After the daily crop design requirement is determined, the system flow rate needed basically depends on the number of hours the system will be operated per day. The flow rate determined in this way may need to be adjusted by consideration of operational factors as well as the characteristics of the emitters selected (explained in the following section). However, the basic minimum flow rate requirement must first be calculated by dividing the daily design requirement by the maximum number of hours of operation per day. In order to allow time for maintenance, breakdowns, etc., micro-irrigation systems are usually designed to apply the minimurn design requirement in 20 hours per day or less.

For Example:

Peaches - 20 Acres

Design Requirement: 3600 gallons/acre/day

(actual flow---efficiency included)

Hours irrigation per day: 20

Tree spacing 15' X 20'

Trees per acre = 145

Gallons/tree/day = 3600 ÷:145 = 24.8

Peak Volume Requirement:

20 acres X 145 trees/acres X 24.8 gal/day/tree = 72000 gal/day

Flow Rate  =   72000 gallons/day     =    60 gpm

                 20 hours/day X 60 min/hr

The system must be designed, therefore, to pump at least 60 gallons per minute. 

In practice, irrigating the entire 20 acres for 20 hours would not be done, since this long an irrigation period would probably result in soil saturation, with possible impairment of root growth. Maximum micro-irrigation set time varies according to soil type, with an upper limit of about 15 hours.

For this reason (along with other design considerations explained below), fields or orchards are usually divided so that water is delivered in sequence to at least two zones and often more than two zones. Each zone is irrigated for a certain number of hours, shut off and the next zone turned on, etc., until the entire area is irrigated. Zoning does not affect the system flow rate requirement as determined above. For example, if the 20-acre orchard is divided into two 10-acre zones, each will require 36,000 gallons per day(half of 72,000) and will be irrigated for 10 hours per day, giving the same required flow rate:

     36000 gal/day    =   60gpm

10 hrs/day X 60 min/hr

Emitter Selection and Zone Design

After the daily peak requirement per plant and the minimum flow rate for the orchard or field are determined, component selection, beginning with the type of emmitter (drip emitter, micro- sprayer, etc.) can begin. It is at this stage also that determination of zones to be used is made.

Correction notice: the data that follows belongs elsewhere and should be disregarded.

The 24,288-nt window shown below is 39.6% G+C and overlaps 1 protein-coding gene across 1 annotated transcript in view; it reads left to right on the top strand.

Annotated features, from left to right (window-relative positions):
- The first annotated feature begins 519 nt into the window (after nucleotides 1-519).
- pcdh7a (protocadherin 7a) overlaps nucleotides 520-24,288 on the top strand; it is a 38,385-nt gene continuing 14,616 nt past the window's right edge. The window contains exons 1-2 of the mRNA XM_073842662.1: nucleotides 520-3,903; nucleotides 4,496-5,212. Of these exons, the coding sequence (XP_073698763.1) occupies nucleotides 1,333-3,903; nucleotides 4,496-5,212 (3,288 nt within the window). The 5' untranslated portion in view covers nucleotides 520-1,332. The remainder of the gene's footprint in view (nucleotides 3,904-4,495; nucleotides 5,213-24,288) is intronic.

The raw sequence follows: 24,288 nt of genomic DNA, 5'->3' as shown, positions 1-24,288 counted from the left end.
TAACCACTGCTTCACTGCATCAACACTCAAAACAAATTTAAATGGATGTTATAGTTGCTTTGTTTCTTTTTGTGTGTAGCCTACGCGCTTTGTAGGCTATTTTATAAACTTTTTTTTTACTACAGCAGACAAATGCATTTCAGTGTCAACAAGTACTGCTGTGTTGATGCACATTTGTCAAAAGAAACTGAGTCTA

Two criteria must be used in selecting emitters:

1 . Type and number of emitters chosen must wet adequate root volume.

2. Flow rates of emitters must supply the peak daily needs when operated on a schedule allowing sufficient off time so that soil saturation and consequent root impairment are avoided.

Figure 2. Typical Wetted Zones of Alabama Clay, Loam, and Sandy Soils.


Wetted Area Determination

The first criterion, wetting a sufficient portion of the plant's root volume, must be achieved for a plant to efficiently utilize the water that is delivered. When drip devices are used, the area or volume of the soil that is wetted depends on the soil type. Typical wetted zones of sandy, loam and clay soils are illustrated in Figure 2. Generally, at least 25 percent and up to 60 percent of the plant root zone should be wetted to get the maximum benefit from micro-irrigation. On sandy soils, micro- spray or sprinlder emitters rather than drip emitters may be needed to wet sufficient root volume.

While published guidelines for drip emitter wetted diameters on typical sand, loam and clay soils can be used, it is much better to field test by actually wetting one or more selected typical locations in the field. This can be done easily by setting up a small portable pump (or connecting to a house or barn water system) and running a suitable line with drip emitters attached to the selected sites (adjust pressure according to emitters used). 

On sandy soils, the maximum wetted width may be reached in as little as two hours, but on clay soils this may take 12 to 15 hours (caution: do not allow surface runoff to occur). For safety, the emitter should be operuted the same number of hours that is planned for the zone set time, according to soil type. Measurement of wetted diameter is done by trenching across the visible wetted edge to see how far from the emitter water has moved. The wetted area will be wider beneath the sod surface, but it is impossible to know how far it extends without digging. See Figure 3.

The number of emitters required at each plant or tree to wet sufficient root zone can be calculated by the formula:


number of              plant           row             % of area to

emitters              spacing   X    width      X      be wetted

                                 area wetted by each emitter

This will give the number of emitters per plant. If the number is a fraction, the next larger number should be used. For example:

                    15'X 20'spacing X 50% wetted area     =       150

                       80 sq ft wetted by each emitter                 80

In this case, therefore, two emitters must be used to wet sufficient root zone.